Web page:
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Carl Friedrich Gauss

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The problem of distinguishing prime numbers from composite numbers and of resolving the latter into their prime factors is known to be one of the most important and useful in arithmetic. It has engaged the industry and wisdom of ancient and modern geometers to such an extent that it would be superfluous to discuss the problem at length. ... Further, the dignity of the science itself seems to require that every possible means be explored for the solution of a problem so elegant and so celebrated.
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Problema, numeros primos a compositis dignoscendi, hosque in factores suos primos resolvendi, ad gravissima ac utilissima totius arithmeticae pertinere, et geometrarum tum veterum tum recentiorum industriam ac sagacitatem occupavisse, tam notum est, ut de hac re copiose loqui superfluum foret. ... [P]raetereaque scientiae dignitas requirere videtur, ut omnia subsidia ad solutionem problematis tam elegantis ac celebris sedulo excolantur.
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Disquisitiones Arithmeticae (1801) Article 329

 
Carl Friedrich Gauss

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Armed with his prime number tables, Gauss began his quest. As he looked at the proportion of numbers that were prime, he found that when he counted higher and higher a pattern started to emerge. Despite the randomness of these numbers, a stunning regularity seemed to be looming out of the mist.

 
Carl Friedrich Gauss
 

It remains to discuss briefly what general requirements may be justly laid down for the solution of a mathematical problem. I should say first of all, this: that it shall be possible to establish the correctness of the solution by means of a finite number of steps based upon a finite number of hypotheses which are implied in the statement of the problem and which must always be exactly formulated. This requirement of logical deduction by means of a finite number of processes is simply the requirement of rigor in reasoning.

 
David Hilbert
 

The problem of induction is, roughly speaking, the problem of finding a way to prove that certain empirical generalizations which are derived from past experience will hold good also in the future. There are only two ways of approaching this problem on the assumption that it is a genuine problem, and it is easy to see that neither of them can lead to its solution.

 
Alfred Jules Ayer
 

It seems to me that the real problem is the mind itself, and not the problem which the mind has created and tries to solve. If the mind is petty, small, narrow, limited, however great and complex the problem may be, the mind approaches that problem in terms of its own pettiness. If I have a little mind and I think of God, the God of my thinking will be a little God, though I may clothe him with grandeur, beauty, wisdom, and all the rest of it. It is the same with the problem of existence, the problem of bread, the problem of love, the problem of sex, the problem of relationship, the problem of death. These are all enormous problems, and we approach them with a small mind; we try to resolve them with a mind that is very limited. Though it has extraordinary capacities and is capable of invention, of subtle, cunning thought, the mind is still petty. It may be able to quote Marx, or the Gita, or some other religious book, but it is still a small mind, and a small mind confronted with a complex problem can only translate that problem in terms of itself, and therefore the problem, the misery increases. So the question is: Can the mind that is small, petty, be transformed into something which is not bound by its own limitations?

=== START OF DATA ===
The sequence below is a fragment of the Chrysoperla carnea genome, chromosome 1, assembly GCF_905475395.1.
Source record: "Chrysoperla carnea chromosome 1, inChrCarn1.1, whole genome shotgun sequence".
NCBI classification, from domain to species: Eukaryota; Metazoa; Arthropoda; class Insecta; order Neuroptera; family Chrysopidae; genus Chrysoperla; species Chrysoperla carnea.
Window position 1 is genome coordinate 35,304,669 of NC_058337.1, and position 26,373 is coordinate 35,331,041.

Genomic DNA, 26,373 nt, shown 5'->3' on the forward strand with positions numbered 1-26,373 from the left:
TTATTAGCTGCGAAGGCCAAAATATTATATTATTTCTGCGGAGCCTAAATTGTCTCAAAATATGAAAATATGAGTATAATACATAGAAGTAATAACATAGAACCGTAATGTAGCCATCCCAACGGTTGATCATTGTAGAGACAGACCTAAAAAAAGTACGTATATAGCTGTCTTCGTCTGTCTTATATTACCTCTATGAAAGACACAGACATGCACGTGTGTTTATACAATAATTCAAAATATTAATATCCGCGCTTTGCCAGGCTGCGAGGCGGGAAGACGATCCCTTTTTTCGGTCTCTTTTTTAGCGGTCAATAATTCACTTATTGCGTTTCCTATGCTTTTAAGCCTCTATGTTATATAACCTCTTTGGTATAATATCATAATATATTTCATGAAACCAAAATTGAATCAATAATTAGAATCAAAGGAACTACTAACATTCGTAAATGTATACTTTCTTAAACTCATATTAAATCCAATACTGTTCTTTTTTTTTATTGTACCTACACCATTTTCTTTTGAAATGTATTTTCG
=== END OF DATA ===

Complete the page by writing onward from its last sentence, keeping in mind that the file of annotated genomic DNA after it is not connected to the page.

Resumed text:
Jiddu Krishnamurti
 

Pythagoras, as everyone knows, said that "all things are numbers." This statement, interpreted in a modern way, is logical nonsense, but what he meant was not exactly nonsense. He discovered the importance of numbers in music and the connection which he established between music and arithmetic survives in the mathematical terms "harmonic mean" and "harmonic progression." He thought of numbers as shapes, as they appear on dice or playing cards. We still speak of squares or cubes of numbers, which are terms that we owe to him. He also spoke of oblong numbers, triangular numbers, pyramidal numbers, and so on. These were the numbers of pebbles (or as we would more naturally say, shot) required to make the shapes in question.

 
Pythagoras
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